Yes, Mark. There are, as usual, going from the fourth to the first quarter. If you sort of look at the buckets that are of that nature you're describing. Certainly, wages and benefits, certainly a lot of timing things there as everything resets for a new year. The seasonal usage with the weather-related impacts on wood and energy and chemicals, to an extent. And we also, this year, we have a -- going from 4Q to 1Q, we have a stock-based comp item of about $0.03 that just because the granting of these options, I mean, these restricted stock units and what have you, historically had occurred in the second quarter, now it's in the first quarter. So you'll see a negative there, but you'll -- obviously, that turns back the other way as you move into the second quarter. And obviously, outages, based on the guidance I gave, that will improve going into the second quarter. Paper volumes, it's -- we expect that to normalize as we move out of the -- from the Q1 to Q2. And freight, some of that freight was outage related, less able to optimize our system. So when you add all those things together, you could be, pick up $0.15, $0.20 kind of thing as you move from Q1 to Q2.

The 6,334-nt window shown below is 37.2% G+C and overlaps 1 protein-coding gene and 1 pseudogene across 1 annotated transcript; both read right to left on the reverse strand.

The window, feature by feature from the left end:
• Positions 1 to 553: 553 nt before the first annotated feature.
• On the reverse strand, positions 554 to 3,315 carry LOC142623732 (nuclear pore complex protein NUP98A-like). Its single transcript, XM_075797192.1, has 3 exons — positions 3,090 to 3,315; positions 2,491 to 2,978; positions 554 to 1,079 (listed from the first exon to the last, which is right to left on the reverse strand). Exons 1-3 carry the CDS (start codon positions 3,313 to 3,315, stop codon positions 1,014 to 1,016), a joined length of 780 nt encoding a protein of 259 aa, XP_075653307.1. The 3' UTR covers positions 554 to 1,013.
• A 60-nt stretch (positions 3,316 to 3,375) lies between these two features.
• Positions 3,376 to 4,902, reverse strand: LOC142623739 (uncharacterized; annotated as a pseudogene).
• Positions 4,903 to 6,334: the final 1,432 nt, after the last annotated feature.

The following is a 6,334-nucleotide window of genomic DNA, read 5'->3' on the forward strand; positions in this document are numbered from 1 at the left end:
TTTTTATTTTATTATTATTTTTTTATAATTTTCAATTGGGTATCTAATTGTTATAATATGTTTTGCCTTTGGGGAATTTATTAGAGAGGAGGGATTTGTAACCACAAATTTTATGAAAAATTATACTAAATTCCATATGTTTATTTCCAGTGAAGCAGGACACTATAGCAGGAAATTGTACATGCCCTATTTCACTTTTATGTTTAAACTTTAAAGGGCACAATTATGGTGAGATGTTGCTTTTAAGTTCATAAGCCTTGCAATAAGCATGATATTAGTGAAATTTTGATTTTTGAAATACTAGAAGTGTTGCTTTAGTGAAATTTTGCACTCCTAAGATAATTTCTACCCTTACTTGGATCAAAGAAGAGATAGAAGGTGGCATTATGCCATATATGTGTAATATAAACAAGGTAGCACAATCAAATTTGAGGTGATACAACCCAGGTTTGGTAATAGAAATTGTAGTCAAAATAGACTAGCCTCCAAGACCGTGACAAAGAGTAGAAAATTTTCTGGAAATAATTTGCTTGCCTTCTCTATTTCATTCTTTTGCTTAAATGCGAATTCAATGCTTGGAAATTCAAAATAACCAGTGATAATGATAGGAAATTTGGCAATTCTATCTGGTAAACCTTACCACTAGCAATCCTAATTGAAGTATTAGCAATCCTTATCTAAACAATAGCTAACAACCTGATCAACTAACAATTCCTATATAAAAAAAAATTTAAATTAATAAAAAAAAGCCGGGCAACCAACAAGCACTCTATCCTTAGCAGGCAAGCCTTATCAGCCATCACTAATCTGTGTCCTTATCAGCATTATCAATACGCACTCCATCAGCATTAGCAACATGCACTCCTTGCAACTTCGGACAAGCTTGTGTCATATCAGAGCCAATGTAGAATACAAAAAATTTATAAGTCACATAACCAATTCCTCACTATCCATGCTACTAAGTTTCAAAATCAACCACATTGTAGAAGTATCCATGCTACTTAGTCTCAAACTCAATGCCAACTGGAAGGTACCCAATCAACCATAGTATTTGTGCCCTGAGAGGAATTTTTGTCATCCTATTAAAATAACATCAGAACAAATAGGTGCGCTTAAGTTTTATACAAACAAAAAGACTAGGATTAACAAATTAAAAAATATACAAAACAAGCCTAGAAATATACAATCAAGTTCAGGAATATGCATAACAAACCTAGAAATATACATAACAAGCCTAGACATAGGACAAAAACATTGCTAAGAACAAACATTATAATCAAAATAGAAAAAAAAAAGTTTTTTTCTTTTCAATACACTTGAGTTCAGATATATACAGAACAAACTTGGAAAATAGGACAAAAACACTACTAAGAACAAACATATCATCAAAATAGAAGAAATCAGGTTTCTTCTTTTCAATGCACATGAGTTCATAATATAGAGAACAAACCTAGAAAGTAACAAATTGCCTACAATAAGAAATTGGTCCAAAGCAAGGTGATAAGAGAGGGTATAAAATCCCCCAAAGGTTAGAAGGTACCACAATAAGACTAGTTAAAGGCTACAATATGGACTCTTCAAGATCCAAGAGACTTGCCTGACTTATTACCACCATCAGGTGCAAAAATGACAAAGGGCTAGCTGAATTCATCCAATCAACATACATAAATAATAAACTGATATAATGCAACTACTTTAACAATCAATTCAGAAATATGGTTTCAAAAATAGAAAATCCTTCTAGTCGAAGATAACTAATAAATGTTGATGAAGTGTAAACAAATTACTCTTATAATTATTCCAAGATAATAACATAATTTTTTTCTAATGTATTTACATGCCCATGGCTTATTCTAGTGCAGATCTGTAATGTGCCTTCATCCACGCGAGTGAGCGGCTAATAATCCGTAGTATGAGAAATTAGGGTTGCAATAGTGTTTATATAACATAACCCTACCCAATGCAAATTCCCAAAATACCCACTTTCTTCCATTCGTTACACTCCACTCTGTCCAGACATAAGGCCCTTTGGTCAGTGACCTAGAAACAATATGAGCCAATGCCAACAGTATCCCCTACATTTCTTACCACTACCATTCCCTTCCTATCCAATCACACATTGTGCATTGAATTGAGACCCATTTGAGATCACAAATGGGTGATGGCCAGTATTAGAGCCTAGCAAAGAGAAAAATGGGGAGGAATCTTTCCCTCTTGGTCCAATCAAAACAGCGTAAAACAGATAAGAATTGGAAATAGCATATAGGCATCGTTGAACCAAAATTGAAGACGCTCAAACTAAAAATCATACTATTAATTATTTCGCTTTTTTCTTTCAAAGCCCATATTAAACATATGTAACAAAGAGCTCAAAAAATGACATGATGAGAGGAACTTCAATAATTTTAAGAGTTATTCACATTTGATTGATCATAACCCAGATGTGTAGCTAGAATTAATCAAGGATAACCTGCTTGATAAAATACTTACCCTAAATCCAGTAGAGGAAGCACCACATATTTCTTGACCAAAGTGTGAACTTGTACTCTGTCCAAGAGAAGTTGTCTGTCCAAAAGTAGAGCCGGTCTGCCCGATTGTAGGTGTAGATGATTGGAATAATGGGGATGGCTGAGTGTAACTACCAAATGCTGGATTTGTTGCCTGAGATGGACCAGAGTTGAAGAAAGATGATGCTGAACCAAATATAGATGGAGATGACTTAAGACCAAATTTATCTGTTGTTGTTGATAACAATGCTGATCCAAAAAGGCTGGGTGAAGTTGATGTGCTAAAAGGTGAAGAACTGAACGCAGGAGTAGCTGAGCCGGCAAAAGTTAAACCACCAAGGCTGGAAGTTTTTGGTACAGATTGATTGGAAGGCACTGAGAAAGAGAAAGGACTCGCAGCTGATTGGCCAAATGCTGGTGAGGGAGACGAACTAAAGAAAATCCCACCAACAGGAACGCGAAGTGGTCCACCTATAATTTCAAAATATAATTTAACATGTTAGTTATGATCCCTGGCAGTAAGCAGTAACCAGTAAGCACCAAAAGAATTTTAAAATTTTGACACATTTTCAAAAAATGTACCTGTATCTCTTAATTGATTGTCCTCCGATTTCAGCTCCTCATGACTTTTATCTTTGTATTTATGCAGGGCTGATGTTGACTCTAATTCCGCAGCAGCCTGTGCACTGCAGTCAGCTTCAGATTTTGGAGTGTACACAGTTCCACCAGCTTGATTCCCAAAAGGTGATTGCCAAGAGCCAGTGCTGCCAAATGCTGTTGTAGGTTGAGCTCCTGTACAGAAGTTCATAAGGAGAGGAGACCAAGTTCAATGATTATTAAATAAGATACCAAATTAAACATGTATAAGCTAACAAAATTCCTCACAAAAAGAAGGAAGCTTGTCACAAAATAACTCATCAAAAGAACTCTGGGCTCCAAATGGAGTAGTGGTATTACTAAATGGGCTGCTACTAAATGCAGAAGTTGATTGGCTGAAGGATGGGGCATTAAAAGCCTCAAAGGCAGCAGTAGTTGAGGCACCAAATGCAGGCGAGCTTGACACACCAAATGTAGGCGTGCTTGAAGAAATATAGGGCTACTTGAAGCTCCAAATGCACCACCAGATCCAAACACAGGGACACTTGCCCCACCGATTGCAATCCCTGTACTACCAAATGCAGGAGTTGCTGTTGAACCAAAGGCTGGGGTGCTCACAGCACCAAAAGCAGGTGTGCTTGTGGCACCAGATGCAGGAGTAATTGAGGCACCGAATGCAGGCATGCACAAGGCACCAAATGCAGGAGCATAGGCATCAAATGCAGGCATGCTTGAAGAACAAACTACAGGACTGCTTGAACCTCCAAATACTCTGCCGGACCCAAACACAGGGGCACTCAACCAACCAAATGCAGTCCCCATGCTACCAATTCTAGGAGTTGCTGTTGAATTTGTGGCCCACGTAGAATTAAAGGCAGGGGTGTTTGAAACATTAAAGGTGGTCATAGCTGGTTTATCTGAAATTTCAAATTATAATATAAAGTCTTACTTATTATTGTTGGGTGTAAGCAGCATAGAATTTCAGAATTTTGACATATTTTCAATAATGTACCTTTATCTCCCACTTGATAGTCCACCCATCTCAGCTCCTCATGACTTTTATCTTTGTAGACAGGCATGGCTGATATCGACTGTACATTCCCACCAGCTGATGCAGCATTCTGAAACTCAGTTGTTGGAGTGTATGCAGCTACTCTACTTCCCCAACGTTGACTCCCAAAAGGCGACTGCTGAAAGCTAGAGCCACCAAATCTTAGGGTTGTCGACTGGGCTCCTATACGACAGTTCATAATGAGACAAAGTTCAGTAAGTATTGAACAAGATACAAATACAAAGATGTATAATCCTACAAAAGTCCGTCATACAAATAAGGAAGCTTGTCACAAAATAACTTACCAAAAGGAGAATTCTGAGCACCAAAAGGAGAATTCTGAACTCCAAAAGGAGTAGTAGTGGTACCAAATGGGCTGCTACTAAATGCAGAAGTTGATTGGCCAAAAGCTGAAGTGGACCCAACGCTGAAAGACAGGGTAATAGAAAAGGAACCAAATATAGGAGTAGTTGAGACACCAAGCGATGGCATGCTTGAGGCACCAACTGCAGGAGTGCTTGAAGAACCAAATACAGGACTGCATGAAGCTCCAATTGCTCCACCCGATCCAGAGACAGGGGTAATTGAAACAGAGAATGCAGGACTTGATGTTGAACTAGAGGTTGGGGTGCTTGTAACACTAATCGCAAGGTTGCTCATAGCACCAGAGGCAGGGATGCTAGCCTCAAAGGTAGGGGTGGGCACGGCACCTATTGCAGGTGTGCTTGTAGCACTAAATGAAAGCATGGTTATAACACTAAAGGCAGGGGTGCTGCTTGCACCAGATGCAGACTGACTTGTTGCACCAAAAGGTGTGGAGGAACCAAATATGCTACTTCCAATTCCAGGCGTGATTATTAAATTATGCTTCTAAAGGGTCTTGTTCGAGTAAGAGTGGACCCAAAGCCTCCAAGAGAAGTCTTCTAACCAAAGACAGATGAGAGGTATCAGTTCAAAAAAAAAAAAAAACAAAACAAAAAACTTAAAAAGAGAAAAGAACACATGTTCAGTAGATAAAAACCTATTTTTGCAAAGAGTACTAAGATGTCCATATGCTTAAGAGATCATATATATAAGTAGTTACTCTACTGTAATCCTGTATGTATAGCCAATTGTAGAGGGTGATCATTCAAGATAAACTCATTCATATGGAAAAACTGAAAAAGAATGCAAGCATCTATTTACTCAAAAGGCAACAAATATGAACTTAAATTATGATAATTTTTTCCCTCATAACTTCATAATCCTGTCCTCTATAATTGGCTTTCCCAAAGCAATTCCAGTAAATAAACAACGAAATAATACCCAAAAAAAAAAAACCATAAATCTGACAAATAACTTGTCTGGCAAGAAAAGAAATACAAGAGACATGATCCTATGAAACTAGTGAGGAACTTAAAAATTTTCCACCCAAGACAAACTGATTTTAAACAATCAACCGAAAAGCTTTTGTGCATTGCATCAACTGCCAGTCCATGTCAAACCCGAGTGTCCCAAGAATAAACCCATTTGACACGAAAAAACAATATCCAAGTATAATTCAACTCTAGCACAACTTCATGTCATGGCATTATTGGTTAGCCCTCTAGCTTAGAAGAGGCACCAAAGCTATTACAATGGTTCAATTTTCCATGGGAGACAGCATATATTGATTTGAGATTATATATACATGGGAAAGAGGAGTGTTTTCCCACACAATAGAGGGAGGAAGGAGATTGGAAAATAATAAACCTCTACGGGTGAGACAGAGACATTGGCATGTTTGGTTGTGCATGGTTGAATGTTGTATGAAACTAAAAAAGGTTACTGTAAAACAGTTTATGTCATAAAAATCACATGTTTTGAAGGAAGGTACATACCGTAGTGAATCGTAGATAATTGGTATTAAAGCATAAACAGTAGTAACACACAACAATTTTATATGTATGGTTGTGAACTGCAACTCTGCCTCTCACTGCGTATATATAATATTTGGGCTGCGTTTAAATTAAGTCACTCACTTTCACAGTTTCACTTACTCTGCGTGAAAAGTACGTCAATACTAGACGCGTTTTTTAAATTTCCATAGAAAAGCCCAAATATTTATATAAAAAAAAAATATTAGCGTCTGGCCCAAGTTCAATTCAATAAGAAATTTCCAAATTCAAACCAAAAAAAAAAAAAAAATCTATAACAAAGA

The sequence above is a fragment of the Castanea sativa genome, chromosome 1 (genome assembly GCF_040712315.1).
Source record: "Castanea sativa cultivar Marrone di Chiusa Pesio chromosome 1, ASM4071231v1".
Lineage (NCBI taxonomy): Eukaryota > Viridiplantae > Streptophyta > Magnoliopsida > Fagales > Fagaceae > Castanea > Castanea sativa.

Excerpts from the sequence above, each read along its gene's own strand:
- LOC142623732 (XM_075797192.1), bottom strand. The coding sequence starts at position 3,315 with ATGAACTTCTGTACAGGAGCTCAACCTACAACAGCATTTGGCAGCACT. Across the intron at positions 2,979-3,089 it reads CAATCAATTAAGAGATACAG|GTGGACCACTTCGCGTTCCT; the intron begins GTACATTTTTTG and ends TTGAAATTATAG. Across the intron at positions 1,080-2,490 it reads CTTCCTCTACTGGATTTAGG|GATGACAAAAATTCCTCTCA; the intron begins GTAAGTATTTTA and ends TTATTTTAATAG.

--------------------------------------------------------------------------------

Mark Adam Weintraub, Seaport Global Securities LLC, Research Division - MD & Senior Research Analyst [48]

--------------------------------------------------------------------------------

Okay. That's very helpful. And then lastly, I noticed that the cash balance went down in the fourth quarter. And given the type of cash from operations I would have expected you to be generating. I guess, I would have thought it would have gone up. And it looked like gross debt, even with all the refinancing stayed the same. So can you maybe fill in the blank there?

--------------------------------------------------------------------------------

Robert P. Mundy, Packaging Corporation of America - Executive VP & CFO [49]

--------------------------------------------------------------------------------

Well, the cash, like I said, the -- we moved $146 million out of what's considered cash on the balance sheet to marketable securities. So you really need -- you count that. And then I think your numbers will work out.

--------------------------------------------------------------------------------

Operator [50]

--------------------------------------------------------------------------------

Your next question comes from Gabe Hajde with Wells Fargo Securities.

--------------------------------------------------------------------------------

Gabrial Shane Hajde, Wells Fargo Securities, LLC, Research Division - Associate Analyst [51]

--------------------------------------------------------------------------------